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Joint Letter to House Leadership on Drug Decriminalization

Support for Federal Legislation that Decriminalizes The Possession of Personal-Use Amounts of Drugs

November 8, 2022


The Honorable Nancy Pelosi                         
U.S. House of Representatives
Washington, D.C. 20515

The Honorable Steny Hoyer
Majority Leader
U.S. House of Representatives
Washington, D.C. 20515

The Honorable Kevin McCarthy 
Minority Leader
U.S. House of Representatives 
Washington, D.C. 20515


Re: Support Federal Legislation that Decriminalizes The Possession of Personal-Use Amounts of Drugs    


Dear Speaker Pelosi, Majority Leader Hoyer, and Minority Leader McCarthy,

We, the undersigned national, state, and local drug policy, criminal legal reform, public health, and advocacy organizations, write to communicate our ardent support of ending criminal penalties for the possession of personal-use amounts of drugs. In 2020, U.S. law enforcement agencies made 1,155,610 arrests for drug law violations–more arrests than for all violent crimes combined.[1] Around 86% of these arrests were for the possession of personal-use amounts of drugs alone and often led to time spent in prison.[2] Yet, we have an abundance of evidence that demonstrates that drug arrests, prosecutions, and incarceration have had no substantial effect on ending problematic drug use or curbing the illegal drug supply in the United States.[3] Rather, these policies have only exacerbated the dangers of drug use and led to poorer health outcomes for people who use drugs,[4] including increasing the likelihood that someone will fatally overdose or die by suicide upon release from prison.[5] Given the emotional and economic costs associated with drug-related convictions, the criminal legal system has also burdened the lives and health of families and communities whose loved ones have drug convictions.[6]

Drug convictions also create daunting obstacles to a person successfully re-entering their communities after having been incarcerated, including significant barriers to housing, education, employment, treatment, and other public benefits. Given the fact that these resources are key social determinants of health[7], drug convictions often disrupt and eliminate people’s access to the necessary resources they need to live healthy lives. Despite similar rates of reported drug use among people of different races and ethnicities, this burden is felt most acutely by the country’s Black, Latinx, Indigenous, and lower-income communities due to massive disparities in drug arrest rates, sentencing, and access to community-based treatment.[8] Black, Latinx, Indigenous, and lower-income communities are also the same communities disproportionately dying from overdoses and lacking access to needed health-interventions[9]–both of which have only worsened during the COVID-19 pandemic. Punishing people who use drugs rather than providing them with needed resources defies widely accepted understandings of drug use as a health issue and has made a public health approach more challenging to implement, given the fact that involving people in the criminal legal system only puts people already at risk of fatally overdosing at even higher risk.[10] As such, a growing number of lawmakers and others have taken a different approach to drug use, instead calling for health-based alternatives to arresting people who use drugs.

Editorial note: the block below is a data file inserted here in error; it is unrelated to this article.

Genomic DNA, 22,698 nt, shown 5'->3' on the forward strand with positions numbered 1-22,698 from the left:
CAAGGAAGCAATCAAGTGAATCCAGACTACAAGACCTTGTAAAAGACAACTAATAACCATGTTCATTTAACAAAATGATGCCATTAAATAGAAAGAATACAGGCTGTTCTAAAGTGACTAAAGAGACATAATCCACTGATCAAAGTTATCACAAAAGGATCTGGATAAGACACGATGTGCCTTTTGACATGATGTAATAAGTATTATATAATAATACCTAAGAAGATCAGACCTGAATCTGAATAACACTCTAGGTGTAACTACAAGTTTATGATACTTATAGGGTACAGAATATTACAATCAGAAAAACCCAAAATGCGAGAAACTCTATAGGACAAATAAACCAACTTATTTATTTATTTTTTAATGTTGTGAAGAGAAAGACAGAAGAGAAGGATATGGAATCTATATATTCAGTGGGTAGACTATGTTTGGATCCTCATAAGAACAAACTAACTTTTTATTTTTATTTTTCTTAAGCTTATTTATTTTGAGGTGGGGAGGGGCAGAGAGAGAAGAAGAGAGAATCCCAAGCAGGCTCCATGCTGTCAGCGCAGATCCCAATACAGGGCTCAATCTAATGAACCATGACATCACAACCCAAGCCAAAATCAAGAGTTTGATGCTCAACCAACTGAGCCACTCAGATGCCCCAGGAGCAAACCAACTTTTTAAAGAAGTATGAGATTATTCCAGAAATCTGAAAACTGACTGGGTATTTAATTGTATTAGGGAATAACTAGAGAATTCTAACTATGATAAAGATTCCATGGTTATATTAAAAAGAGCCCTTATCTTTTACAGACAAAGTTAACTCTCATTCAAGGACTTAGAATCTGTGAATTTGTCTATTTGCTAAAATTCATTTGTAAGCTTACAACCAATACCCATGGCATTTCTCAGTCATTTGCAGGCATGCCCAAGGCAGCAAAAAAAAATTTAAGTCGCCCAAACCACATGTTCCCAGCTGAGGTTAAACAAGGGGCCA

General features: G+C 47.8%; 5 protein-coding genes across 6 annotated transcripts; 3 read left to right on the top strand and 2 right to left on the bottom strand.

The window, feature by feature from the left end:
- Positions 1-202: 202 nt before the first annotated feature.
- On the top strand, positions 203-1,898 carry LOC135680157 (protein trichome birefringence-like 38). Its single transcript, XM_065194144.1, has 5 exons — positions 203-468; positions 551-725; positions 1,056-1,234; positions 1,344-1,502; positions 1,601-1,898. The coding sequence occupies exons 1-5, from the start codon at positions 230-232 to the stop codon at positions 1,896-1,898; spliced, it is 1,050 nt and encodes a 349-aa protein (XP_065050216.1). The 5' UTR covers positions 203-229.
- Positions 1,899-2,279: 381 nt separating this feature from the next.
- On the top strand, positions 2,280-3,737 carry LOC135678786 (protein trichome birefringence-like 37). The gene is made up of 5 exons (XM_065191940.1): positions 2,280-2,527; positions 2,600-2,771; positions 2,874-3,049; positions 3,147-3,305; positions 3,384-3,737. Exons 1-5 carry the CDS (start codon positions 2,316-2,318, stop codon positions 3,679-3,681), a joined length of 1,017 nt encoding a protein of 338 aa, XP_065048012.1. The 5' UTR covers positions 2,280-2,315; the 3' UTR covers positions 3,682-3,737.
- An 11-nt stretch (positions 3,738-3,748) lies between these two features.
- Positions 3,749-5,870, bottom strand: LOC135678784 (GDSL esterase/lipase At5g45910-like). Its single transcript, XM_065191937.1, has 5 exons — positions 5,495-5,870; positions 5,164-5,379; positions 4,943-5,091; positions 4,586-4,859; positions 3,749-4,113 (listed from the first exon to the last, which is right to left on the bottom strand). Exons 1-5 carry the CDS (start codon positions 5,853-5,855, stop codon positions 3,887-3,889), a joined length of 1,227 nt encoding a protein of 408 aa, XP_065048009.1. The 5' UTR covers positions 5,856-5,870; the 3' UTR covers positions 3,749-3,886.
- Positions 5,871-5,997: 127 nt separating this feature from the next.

This stance is what ultimately informed the first-ever drug possession decriminalization bill introduced in Congress last year, The Drug Policy Reform Act (DPRA) of 2021 (H.R. 4020), and the passage of Measure 110 in Oregon in 2020. The DPRA would end criminal penalties for drug possession and reinvest funds in public health and support programs, taking a bold new approach to drug policy. Similarly, the passage of Measure 110 in 2020 made Oregon the first U.S. state to decriminalize the possession of drugs statewide, invest in drug treatment options, and expand the state’s health services. Between 2021-2022, over 16,000 Oregon residents accessed needed services and there has already been a nearly 60% decrease in the number of arrests for all drug offenses.[11] In Baltimore, crime rates and threats to public safety have been unaffected by the city’s State’s Attorney Marilyn Mosby ending prosecutions for drug possession and other low-level crimes.[12]

To begin meaningfully addressing our country’s mass incarceration and overdose epidemics, we urge Members of Congress to commit to supporting comprehensive legislation that decriminalizes drug possession and centers health, equity, autonomy, and justice. The undersigned national, state, and local drug policy, criminal legal reform, public health, and advocacy organizations believe that federal drug decriminalization legislation should include the following components: